Likely moving from left guard to right tackle is Chad Slade, a 6-5, 314-pound sophomore who started the opener at right tackle and moved to right guard before settling in at left guard. Quick and strong as well as versatile, he’d be best suited for the inside but will get every shot to hold down the job on the outside in place of Brandon Mosley. However, 6-7, 273-pound freshman Patrick Miller might sneak into a starting spot if he doesn't spend the year backing up Robinson. he's too tall and thin, needing at least a year in the weight room, but he moves extremely well and he could be a good option right away in pass protection.
Sophomore Reese Dismukes enrolled early and took over the starting center job as a true freshman, starting all 13 games. The 6-3, 302-pounder left his Alabama high school team to the state title, and now after beefing up a bit he should be a star as the quarterback up front for the next three years. He might not have been consistent, but he’s smart, athletic, and good enough to soon be in the hunt for All-America honors.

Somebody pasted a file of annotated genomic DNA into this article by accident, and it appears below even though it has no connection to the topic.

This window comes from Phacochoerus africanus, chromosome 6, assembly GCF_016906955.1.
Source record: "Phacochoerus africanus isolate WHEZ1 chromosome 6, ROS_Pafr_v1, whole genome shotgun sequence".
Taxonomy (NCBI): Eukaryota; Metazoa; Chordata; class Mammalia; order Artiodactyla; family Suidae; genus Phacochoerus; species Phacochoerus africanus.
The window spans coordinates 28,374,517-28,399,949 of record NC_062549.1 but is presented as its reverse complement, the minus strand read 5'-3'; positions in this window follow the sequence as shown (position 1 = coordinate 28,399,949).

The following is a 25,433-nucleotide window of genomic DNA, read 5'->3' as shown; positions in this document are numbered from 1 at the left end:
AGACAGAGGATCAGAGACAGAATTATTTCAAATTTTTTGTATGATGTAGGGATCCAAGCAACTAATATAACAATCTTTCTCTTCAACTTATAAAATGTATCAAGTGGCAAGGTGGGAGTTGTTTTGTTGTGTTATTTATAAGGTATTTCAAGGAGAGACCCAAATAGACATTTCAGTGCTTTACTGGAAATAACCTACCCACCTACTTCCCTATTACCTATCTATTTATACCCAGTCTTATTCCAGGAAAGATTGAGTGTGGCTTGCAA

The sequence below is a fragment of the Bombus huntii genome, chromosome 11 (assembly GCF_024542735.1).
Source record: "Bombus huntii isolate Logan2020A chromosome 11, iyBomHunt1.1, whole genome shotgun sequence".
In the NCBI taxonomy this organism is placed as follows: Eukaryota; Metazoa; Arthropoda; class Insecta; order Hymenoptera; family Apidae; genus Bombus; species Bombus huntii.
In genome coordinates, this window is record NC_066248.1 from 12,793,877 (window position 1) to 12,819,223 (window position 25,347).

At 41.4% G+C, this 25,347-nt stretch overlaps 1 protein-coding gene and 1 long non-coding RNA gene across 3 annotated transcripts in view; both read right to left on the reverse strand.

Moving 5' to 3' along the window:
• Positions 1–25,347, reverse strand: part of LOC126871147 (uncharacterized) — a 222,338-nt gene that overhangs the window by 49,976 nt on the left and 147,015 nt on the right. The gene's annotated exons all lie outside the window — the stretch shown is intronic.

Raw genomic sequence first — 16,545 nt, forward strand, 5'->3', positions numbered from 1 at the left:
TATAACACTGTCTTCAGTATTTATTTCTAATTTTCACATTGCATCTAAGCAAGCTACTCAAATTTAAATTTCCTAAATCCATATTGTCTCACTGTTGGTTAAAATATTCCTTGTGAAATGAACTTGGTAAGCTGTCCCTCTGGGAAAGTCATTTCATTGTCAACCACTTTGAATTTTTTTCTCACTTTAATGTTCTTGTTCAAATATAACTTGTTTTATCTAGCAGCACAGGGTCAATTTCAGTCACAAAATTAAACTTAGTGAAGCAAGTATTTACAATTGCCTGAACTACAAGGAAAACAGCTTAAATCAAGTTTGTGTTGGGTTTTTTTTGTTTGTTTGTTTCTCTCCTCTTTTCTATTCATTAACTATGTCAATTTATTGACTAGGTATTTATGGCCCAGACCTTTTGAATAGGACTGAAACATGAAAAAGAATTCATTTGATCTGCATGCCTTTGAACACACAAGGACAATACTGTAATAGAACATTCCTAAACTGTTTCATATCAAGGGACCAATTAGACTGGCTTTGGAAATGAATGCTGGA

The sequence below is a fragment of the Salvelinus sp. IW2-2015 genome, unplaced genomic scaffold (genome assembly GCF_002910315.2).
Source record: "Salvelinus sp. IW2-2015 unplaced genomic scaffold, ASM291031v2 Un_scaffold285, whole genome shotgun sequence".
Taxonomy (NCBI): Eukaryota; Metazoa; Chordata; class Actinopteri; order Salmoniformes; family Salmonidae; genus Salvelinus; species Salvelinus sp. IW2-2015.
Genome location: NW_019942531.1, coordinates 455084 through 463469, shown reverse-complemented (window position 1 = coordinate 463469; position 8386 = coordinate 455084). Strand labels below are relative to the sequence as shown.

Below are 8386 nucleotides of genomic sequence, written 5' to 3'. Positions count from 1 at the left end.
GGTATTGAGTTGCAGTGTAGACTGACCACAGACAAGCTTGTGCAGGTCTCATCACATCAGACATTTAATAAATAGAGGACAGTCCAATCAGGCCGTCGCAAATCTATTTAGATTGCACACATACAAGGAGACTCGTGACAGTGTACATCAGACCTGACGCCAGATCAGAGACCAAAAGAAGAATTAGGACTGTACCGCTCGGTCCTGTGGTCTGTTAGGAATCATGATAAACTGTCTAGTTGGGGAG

While Dismukes got the call right away, redshirt freshman Christian Westerman redshirted instead of being thrown to the wolves. Now he should grow into a top right guard after hitting the weights and bulking up to 298 pounds on his 6-3 frame. One of the nation’s top recruits last season, he ripped out the heart of Texas by choosing the SEC. While he’ll start at guard, he could easily move to tackle without a problem
if he can stay healthy. Banged up this spring, Westerman's backup, sophomore Eric Mack, will play a bigger role. A 6-3 330-pounder,